N.Y. Knicks: Power Ranking the 10 Worst Offseason Moves of the Last Decade

Adam Friedgood@AfriedgoodContributor IIIJune 22, 2012

N.Y. Knicks: Power Ranking the 10 Worst Offseason Moves of the Last Decade

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    The Knicks have made a ton of awful offseason moves during the past decade.

    Whether it was coaching changes, free-agent signings, trades or draft picks, the Knicks have always found a way to screw it up big time. 

    As a result of all these poor moves, the Knicks haven't made it past the first round of the NBA playoffs since the 1999-2000 season. 

    Even when they have reached the postseason, they've still managed to lose 13 consecutive games to set an NBA record for most consecutive playoff losses.  

    Here are the Knicks' 10 worst offseason moves of the past decade. 

10. Knicks Draft Renaldo Balkman

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    The Knicks drafted Renaldo Balkman with the 20th overall pick in the 2006 NBA draft.

    The Knicks fans booed this selection the second Balkman's name was called. It turns out they were right, as Balkman failed to ever be a solid contributor for the Knicks, averaging just four points per game in his two seasons with the team.

    What makes this selection even worse is that star point guard Rajon Rondo was selected just one pick after Balkman was drafted.  

9. Knicks Hire Larry Brown

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    After getting fired by the Detroit Pistons, the Knicks hired Larry Brown to a ridiculous five-year/$50 million contract.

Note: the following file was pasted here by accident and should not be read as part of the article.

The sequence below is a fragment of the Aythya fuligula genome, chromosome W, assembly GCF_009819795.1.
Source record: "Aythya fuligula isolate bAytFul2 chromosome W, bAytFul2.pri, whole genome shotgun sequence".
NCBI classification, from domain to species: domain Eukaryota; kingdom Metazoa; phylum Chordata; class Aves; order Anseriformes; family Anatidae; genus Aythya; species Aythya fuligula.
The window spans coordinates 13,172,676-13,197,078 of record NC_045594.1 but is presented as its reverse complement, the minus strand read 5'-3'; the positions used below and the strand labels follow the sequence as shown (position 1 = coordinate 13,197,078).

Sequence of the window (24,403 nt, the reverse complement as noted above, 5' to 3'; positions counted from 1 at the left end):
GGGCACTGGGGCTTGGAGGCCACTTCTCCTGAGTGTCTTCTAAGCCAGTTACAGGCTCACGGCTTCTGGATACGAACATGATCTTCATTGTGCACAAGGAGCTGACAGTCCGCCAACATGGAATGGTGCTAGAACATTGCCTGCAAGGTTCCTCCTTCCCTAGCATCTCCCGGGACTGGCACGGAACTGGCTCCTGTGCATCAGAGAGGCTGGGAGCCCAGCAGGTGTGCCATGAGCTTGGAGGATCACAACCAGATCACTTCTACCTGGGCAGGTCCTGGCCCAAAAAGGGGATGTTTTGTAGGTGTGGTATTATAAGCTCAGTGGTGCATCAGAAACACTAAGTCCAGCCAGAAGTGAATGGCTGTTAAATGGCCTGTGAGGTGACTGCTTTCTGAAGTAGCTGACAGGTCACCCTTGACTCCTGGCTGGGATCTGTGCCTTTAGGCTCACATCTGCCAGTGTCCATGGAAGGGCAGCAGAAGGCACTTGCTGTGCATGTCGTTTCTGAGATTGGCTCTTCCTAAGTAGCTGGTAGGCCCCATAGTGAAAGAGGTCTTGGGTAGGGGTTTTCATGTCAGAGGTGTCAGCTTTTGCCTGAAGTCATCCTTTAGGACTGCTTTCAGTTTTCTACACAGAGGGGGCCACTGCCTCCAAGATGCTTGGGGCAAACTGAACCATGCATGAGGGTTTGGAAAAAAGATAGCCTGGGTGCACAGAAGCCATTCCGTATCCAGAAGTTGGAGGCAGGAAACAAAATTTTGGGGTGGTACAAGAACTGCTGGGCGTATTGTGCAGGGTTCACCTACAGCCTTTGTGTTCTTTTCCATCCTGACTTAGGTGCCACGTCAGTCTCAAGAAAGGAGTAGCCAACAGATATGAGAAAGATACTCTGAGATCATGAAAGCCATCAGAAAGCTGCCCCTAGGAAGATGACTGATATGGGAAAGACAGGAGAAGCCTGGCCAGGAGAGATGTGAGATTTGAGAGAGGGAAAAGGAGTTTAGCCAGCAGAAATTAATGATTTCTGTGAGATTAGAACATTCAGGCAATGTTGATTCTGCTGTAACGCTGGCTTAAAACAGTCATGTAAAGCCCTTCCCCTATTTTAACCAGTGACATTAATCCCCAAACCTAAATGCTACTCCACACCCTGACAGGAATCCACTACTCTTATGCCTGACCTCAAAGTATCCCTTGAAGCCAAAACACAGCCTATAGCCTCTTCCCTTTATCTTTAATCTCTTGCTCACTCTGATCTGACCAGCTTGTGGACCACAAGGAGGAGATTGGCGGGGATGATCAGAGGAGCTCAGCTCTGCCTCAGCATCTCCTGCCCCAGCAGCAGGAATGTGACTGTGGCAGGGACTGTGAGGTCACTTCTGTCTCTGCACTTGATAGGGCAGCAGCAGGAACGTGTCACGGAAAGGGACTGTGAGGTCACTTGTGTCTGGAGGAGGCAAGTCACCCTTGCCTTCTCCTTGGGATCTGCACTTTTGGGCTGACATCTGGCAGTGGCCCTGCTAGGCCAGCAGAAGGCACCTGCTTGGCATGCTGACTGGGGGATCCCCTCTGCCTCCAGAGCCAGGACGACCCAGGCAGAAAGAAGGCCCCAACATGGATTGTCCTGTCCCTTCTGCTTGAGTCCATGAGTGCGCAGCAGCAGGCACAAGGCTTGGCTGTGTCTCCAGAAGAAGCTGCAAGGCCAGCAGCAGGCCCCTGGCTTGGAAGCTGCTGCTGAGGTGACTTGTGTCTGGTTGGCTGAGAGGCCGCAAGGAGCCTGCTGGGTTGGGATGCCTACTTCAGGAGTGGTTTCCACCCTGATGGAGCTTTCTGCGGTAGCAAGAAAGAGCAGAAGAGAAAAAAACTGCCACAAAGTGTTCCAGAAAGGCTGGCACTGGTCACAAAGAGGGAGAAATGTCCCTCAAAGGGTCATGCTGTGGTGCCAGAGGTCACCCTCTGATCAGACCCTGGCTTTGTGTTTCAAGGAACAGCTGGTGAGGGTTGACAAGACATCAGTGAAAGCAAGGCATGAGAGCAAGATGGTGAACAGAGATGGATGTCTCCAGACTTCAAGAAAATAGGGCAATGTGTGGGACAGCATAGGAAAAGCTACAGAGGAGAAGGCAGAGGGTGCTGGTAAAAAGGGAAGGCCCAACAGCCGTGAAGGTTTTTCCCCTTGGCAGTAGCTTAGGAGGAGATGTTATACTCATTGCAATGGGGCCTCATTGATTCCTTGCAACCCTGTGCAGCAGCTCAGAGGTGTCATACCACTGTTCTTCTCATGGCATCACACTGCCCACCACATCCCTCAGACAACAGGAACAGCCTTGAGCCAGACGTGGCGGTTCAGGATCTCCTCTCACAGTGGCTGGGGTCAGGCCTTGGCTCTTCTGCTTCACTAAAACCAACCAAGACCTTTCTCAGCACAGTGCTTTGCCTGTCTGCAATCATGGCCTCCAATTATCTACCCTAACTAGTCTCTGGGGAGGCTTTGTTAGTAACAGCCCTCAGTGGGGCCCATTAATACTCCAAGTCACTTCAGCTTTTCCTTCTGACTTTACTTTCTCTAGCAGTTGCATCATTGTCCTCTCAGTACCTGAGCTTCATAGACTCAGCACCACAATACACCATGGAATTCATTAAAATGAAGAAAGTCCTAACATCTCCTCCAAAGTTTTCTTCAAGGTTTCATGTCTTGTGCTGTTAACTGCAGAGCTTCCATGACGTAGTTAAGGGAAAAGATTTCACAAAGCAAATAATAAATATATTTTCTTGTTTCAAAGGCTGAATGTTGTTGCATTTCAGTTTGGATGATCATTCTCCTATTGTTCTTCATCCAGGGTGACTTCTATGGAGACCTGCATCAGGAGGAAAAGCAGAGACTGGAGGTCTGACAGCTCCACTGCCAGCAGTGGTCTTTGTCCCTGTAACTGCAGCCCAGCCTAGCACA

If you pay a coach that kind of money, he better come in and make his presence known right away. Larry Brown certainly did that, but in a negative aspect. In his first with the Knicks, the team finished 23-59, the second-worst record in the entire NBA. 

    Brown got fired right after that season. 

8. Knicks Draft Mike Sweetney

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    In a draft that many people consider to be the best draft of all time, featuring LeBron James, Dwyane Wade and Carmelo Anthony, the Knicks somehow ended up with a guy named Mike Sweetney. 

    Sweetney was selected with the eighth overall pick, ahead of eventual All-Stars David West, Josh Howard and Mo Williams.

    He only lasted two seasons with the Knicks, four seasons in the NBA in total. The Knicks once again struck out with their first-round pick.  

7. Knicks Sign Jared Jeffries

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    Back in 2006, the Knicks brought Jared Jeffries to New York with a five-year/$30 million deal. 

    During his four seasons with the Knicks before getting traded to the Rockets, Jeffries never averaged more than 5.5 points and 4.3 rebounds per game. Those numbers are terrible for a player making as much money as Jeffries was.

    It's hard to imagine what the Knicks expected to get out of Jeffries, who never showed any real talent to warrant a contract of that magnitude.  

6. Knicks Draft Jordan HIll

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    In 2009, the Knicks again had the eighth pick in the NBA draft and again they screwed up big time. 

    This time they selected another big man, Jordan Hill. Hill did so little for the Knicks that they decided to trade him to the Rockets after only 24 games.